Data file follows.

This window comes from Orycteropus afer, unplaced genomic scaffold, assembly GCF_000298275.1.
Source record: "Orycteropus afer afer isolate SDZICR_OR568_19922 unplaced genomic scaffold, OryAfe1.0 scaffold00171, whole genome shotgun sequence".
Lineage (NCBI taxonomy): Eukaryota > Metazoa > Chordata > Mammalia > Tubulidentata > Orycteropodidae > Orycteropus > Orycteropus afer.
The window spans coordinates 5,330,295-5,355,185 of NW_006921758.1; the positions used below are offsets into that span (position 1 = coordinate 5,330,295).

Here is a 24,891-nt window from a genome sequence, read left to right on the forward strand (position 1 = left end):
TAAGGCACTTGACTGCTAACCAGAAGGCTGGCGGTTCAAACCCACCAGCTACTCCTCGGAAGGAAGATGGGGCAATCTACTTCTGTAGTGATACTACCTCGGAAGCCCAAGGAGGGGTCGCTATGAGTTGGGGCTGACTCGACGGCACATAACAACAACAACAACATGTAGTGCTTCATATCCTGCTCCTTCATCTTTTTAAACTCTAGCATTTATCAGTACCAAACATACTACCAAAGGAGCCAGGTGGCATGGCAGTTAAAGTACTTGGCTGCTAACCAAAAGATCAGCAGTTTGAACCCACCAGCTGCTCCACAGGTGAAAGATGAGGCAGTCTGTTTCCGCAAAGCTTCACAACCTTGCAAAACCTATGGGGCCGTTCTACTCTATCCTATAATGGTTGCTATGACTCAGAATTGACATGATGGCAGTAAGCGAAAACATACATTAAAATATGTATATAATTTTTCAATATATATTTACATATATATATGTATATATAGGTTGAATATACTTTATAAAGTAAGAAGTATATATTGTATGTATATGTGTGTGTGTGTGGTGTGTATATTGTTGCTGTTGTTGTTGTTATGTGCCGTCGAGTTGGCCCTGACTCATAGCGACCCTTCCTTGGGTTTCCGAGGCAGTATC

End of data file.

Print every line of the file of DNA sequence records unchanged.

This window comes from Orycteropus afer, unplaced genomic scaffold, assembly GCF_000298275.1.
Source record: "Orycteropus afer afer isolate SDZICR_OR568_19922 unplaced genomic scaffold, OryAfe1.0 scaffold00171, whole genome shotgun sequence".
Lineage (NCBI taxonomy): Eukaryota > Metazoa > Chordata > Mammalia > Tubulidentata > Orycteropodidae > Orycteropus > Orycteropus afer.
The window spans coordinates 5,330,295-5,355,185 of NW_006921758.1; the positions used below are offsets into that span (position 1 = coordinate 5,330,295).

Here is a 24,891-nt window from a genome sequence, read left to right on the forward strand (position 1 = left end):
TAAGGCACTTGACTGCTAACCAGAAGGCTGGCGGTTCAAACCCACCAGCTACTCCTCGGAAGGAAGATGGGGCAATCTACTTCTGTAGTGATACTACCTCGGAAGCCCAAGGAGGGGTCGCTATGAGTTGGGGCTGACTCGACGGCACATAACAACAACAACAACATGTAGTGCTTCATATCCTGCTCCTTCATCTTTTTAAACTCTAGCATTTATCAGTACCAAACATACTACCAAAGGAGCCAGGTGGCATGGCAGTTAAAGTACTTGGCTGCTAACCAAAAGATCAGCAGTTTGAACCCACCAGCTGCTCCACAGGTGAAAGATGAGGCAGTCTGTTTCCGCAAAGCTTCACAACCTTGCAAAACCTATGGGGCCGTTCTACTCTATCCTATAATGGTTGCTATGACTCAGAATTGACATGATGGCAGTAAGCGAAAACATACATTAAAATATGTATATAATTTTTCAATATATATTTACATATATATATGTATATATAGGTTGAATATACTTTATAAAGTAAGAAGTATATATTGTATGTATATGTGTGTGTGTGTGGTGTGTATATTGTTGCTGTTGTTGTTGTTATGTGCCGTCGAGTTGGCCCTGACTCATAGCGACCCTTCCTTGGGTTTCCGAGGCAGTATC